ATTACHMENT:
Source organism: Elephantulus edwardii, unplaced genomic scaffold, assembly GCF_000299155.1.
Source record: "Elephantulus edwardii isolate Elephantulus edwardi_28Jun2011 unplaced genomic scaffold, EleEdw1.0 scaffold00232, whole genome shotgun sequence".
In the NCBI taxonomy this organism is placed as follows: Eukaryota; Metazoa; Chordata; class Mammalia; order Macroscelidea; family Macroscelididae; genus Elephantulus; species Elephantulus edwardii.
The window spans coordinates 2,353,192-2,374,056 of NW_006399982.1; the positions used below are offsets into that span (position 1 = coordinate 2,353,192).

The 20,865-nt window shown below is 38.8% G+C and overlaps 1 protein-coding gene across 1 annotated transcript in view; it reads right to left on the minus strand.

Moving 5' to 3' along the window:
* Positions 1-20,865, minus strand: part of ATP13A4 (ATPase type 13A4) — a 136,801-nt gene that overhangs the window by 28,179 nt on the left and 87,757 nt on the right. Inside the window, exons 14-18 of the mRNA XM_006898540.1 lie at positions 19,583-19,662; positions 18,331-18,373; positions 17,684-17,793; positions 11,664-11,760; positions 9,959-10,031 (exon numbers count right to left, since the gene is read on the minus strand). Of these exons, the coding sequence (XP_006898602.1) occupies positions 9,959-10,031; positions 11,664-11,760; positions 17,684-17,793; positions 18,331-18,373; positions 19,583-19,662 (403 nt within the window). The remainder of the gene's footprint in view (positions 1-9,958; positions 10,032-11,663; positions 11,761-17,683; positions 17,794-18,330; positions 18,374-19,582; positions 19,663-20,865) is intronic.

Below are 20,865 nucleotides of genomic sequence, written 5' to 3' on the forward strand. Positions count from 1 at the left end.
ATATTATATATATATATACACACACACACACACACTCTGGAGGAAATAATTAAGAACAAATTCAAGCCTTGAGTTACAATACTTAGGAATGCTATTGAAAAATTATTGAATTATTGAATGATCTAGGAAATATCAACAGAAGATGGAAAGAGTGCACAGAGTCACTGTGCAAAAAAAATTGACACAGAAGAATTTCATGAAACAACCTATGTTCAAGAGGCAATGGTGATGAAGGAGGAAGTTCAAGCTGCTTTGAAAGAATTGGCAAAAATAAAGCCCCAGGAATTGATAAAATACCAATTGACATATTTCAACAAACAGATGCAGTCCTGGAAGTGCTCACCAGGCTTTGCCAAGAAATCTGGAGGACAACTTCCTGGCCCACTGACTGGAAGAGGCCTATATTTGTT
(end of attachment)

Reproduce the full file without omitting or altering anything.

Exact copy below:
Source organism: Elephantulus edwardii, unplaced genomic scaffold, assembly GCF_000299155.1.
Source record: "Elephantulus edwardii isolate Elephantulus edwardi_28Jun2011 unplaced genomic scaffold, EleEdw1.0 scaffold00232, whole genome shotgun sequence".
In the NCBI taxonomy this organism is placed as follows: Eukaryota; Metazoa; Chordata; class Mammalia; order Macroscelidea; family Macroscelididae; genus Elephantulus; species Elephantulus edwardii.
The window spans coordinates 2,353,192-2,374,056 of NW_006399982.1; the positions used below are offsets into that span (position 1 = coordinate 2,353,192).

The 20,865-nt window shown below is 38.8% G+C and overlaps 1 protein-coding gene across 1 annotated transcript in view; it reads right to left on the minus strand.

Moving 5' to 3' along the window:
* Positions 1-20,865, minus strand: part of ATP13A4 (ATPase type 13A4) — a 136,801-nt gene that overhangs the window by 28,179 nt on the left and 87,757 nt on the right. Inside the window, exons 14-18 of the mRNA XM_006898540.1 lie at positions 19,583-19,662; positions 18,331-18,373; positions 17,684-17,793; positions 11,664-11,760; positions 9,959-10,031 (exon numbers count right to left, since the gene is read on the minus strand). Of these exons, the coding sequence (XP_006898602.1) occupies positions 9,959-10,031; positions 11,664-11,760; positions 17,684-17,793; positions 18,331-18,373; positions 19,583-19,662 (403 nt within the window). The remainder of the gene's footprint in view (positions 1-9,958; positions 10,032-11,663; positions 11,761-17,683; positions 17,794-18,330; positions 18,374-19,582; positions 19,663-20,865) is intronic.

Below are 20,865 nucleotides of genomic sequence, written 5' to 3' on the forward strand. Positions count from 1 at the left end.
ATATTATATATATATATACACACACACACACACACTCTGGAGGAAATAATTAAGAACAAATTCAAGCCTTGAGTTACAATACTTAGGAATGCTATTGAAAAATTATTGAATTATTGAATGATCTAGGAAATATCAACAGAAGATGGAAAGAGTGCACAGAGTCACTGTGCAAAAAAAATTGACACAGAAGAATTTCATGAAACAACCTATGTTCAAGAGGCAATGGTGATGAAGGAGGAAGTTCAAGCTGCTTTGAAAGAATTGGCAAAAATAAAGCCCCAGGAATTGATAAAATACCAATTGACATATTTCAACAAACAGATGCAGTCCTGGAAGTGCTCACCAGGCTTTGCCAAGAAATCTGGAGGACAACTTCCTGGCCCACTGACTGGAAGAGGCCTATATTTGTT